Edward CopeJuly 28, 1840 – April 12, 1897
Edward Cope was an American paleontologist, comparative anatomist, and a renowned herpetologist and ichthyologist. Cope’s life was consumed by the insatiable quest for knowledge. He sacrificed wealth, family, and health in his search to explore and explain the world around him.
Born on July 28th, 1840 in Philadelphia Pennsylvania, he was raised in a wealthy Quaker family. At a very young age, his parents taught him to read and write, and began to develop his interest in animals by taking Edward on trips to New England, museums, zoos and gardens.
In 1858, Cope frequently visited the Academy of Natural Sciences mostly to classify toads, salamanders and snakes he collected. At the age of 19 he had published a seven page contribution that appeared in the Proceedings of the Academy of Natural Science. His paper focused on the primary divisions of the Salamandridae, with descriptions of two new species. By the 1860s, Cope had established himself as one of America’s foremost herpetologist, and by 1861 was a member of the Academy of Natural Sciences, becoming the secretary in 1865, and appointed to curator in 1876.
Cope’s father sent Edward to study in Europe in order to avoid fighting in the Civil War. Here Cope toured the museums and scientific institutions of England, Belgium, the Netherlands, Germany, Switzerland, Italy, and Central Europe.
When traveling through Belgium, Cope befriended O.C. Marsh and the two would shortly begin hunting for fossils in the eastern United States. Before their involvement in paleontology research, only 18 dinosaur species were known to North America. Together the duo named and classified more than 130 new dinosaur species in North America. A personal feud between Marsh and Cope sparked in the 1860s when Marsh visited a dig site Cope was exploring in New Jersey. Marsh secretly paid Cope’s men to supply Marsh with any future finds. The feud became known as the “Bone Wars” and the two spent the next 30 years competing to identify the most fossils.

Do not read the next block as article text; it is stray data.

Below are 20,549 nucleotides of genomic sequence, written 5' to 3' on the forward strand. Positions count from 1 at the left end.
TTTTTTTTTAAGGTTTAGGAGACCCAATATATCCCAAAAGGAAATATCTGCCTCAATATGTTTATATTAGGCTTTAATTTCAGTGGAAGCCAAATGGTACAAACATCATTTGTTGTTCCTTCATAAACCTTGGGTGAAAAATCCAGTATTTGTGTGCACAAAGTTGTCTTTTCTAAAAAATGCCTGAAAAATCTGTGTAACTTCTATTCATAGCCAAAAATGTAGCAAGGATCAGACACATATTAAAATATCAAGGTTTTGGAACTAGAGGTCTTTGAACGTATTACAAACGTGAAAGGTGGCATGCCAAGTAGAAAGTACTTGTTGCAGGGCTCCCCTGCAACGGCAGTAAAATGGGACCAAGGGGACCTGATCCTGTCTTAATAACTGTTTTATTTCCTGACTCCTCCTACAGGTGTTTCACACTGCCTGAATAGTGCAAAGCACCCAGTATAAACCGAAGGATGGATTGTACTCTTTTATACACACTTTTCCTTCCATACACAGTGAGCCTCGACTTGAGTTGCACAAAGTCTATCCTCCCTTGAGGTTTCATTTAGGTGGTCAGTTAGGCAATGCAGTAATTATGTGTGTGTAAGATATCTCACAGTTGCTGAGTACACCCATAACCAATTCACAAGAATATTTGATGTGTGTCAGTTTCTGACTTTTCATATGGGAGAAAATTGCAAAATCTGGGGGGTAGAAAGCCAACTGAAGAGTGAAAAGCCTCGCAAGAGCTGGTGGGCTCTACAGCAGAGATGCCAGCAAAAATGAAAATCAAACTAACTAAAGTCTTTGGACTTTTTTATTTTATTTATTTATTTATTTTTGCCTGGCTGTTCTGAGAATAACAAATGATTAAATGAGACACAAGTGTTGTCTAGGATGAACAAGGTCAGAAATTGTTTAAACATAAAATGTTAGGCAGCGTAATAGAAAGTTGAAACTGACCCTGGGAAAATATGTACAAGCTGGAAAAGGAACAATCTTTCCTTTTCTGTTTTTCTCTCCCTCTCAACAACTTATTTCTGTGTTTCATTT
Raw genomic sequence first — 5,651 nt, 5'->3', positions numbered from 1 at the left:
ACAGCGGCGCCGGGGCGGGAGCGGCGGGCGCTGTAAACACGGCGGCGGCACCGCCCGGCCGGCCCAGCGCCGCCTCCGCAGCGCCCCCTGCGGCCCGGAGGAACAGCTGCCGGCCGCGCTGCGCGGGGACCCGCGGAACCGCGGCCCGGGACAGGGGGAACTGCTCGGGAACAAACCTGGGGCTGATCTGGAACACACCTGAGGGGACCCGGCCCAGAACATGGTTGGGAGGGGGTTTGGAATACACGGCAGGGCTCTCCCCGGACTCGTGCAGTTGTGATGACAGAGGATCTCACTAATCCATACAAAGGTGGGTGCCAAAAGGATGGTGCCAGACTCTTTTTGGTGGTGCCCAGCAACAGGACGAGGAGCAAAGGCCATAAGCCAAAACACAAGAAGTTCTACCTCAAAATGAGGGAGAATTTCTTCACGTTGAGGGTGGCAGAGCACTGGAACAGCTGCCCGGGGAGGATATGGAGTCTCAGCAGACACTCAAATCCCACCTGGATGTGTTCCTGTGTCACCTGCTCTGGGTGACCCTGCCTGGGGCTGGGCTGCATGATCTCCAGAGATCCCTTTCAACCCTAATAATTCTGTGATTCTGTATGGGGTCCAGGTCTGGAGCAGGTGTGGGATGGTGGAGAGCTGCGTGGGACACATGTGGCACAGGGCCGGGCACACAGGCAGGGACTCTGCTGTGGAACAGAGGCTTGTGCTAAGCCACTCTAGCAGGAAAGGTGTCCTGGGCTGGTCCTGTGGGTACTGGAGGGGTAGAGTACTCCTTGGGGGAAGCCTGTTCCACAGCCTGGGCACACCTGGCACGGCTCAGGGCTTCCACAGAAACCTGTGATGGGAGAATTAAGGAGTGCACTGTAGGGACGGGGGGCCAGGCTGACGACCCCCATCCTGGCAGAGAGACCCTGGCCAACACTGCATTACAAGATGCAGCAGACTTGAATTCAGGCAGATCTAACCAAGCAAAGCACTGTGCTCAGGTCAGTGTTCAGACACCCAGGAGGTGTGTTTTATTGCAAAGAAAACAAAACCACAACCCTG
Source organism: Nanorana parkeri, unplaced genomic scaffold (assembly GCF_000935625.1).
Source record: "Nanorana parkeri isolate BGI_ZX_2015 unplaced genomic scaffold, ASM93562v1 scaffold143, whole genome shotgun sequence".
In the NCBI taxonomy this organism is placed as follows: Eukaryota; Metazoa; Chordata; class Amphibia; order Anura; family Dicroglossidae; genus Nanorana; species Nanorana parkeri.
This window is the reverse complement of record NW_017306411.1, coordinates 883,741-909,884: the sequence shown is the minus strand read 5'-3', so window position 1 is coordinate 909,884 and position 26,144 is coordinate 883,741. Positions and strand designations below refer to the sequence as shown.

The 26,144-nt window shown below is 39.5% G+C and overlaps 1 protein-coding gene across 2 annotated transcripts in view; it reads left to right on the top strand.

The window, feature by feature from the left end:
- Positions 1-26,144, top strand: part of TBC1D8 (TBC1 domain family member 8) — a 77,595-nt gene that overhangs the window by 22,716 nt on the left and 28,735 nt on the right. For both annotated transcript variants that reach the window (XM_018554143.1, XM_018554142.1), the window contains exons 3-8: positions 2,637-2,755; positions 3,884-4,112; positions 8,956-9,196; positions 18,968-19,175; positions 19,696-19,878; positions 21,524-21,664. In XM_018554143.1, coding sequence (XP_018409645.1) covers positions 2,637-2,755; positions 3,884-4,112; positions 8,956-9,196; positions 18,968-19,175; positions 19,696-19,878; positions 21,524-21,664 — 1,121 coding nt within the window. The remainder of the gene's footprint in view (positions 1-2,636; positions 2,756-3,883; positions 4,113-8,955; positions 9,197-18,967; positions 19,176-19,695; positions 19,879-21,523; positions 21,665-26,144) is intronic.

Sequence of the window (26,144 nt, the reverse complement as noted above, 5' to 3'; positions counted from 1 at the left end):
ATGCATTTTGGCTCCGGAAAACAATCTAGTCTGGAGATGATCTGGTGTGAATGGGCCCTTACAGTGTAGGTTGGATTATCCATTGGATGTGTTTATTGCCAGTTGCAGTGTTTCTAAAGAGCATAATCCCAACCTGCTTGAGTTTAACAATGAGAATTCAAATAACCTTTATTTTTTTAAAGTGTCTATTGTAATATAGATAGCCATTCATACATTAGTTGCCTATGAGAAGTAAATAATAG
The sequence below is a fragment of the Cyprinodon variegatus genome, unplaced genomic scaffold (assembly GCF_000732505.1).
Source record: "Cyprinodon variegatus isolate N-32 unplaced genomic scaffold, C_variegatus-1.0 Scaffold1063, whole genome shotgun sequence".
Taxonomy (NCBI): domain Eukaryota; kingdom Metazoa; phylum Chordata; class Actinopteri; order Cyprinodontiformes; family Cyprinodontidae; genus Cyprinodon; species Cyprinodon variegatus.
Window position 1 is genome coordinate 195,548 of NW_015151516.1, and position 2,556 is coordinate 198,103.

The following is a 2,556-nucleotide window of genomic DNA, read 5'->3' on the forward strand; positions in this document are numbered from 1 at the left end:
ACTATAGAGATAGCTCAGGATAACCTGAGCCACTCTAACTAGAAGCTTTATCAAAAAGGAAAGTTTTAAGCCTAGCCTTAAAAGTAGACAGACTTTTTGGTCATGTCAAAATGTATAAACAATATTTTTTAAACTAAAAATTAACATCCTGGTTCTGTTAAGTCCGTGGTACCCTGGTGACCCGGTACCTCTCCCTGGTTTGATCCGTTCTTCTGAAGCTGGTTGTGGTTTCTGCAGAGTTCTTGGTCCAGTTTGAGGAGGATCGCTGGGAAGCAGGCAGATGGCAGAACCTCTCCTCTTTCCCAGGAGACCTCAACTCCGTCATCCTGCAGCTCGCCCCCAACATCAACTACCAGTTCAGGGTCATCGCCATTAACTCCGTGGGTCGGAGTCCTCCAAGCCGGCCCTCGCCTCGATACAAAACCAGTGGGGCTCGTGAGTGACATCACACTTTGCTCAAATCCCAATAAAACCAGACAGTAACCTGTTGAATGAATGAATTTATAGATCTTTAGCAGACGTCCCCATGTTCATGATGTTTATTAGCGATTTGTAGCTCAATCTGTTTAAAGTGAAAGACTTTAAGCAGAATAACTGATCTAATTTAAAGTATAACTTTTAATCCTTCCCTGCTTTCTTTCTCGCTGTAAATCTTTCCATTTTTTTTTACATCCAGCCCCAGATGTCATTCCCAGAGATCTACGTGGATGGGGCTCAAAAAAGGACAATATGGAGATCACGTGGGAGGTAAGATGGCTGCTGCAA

Throughout the 1870s and 1880s, Cope spent time teaching at Yale and prospecting in the American West as a member of the United States Geological Survey. In 1877, Cope purchased The American Naturalist Journal to spread his work throughout the scientific community. In the same year, Cope founded his own rule (Cope’s Rule) which states: that over time, animal and plant lineages have a tendency to become larger. His law was initially accepted but is often debated today.
In the 1880’s, with dwindling financial resources, Cope invested whatever money he had left into silver mines. The mines supplied Cope with revenue for six years, then stop producing, forming him to sell some of his mammal fossils to raise revenue.
“In the 1890s, Cope received funding from Texas Geological Survey to conduct field work in 1892. As his finances improved, Cope was able to publish the Batrachians of North America which was the most detailed analysis and organization of the continent’s frogs and amphibians ever created, and a 1,115-page novel called The Crocodilians Lizards and Snakes of North America. He also served as the president of the Academy of Natural Sciences from 1881 to 1891. “
In 1896, Cope began suffering from a gastrointestinal illness he said was cystitis. He continued to give lectures from his bed until his death on April 12th 1897.
Cope was responsible for supplying the scientific community with 1,400 papers published over his lifetime, and discovered, described, and named more than 1,000 vertebrate species, including hundreds of fish and dozens of dinosaurs.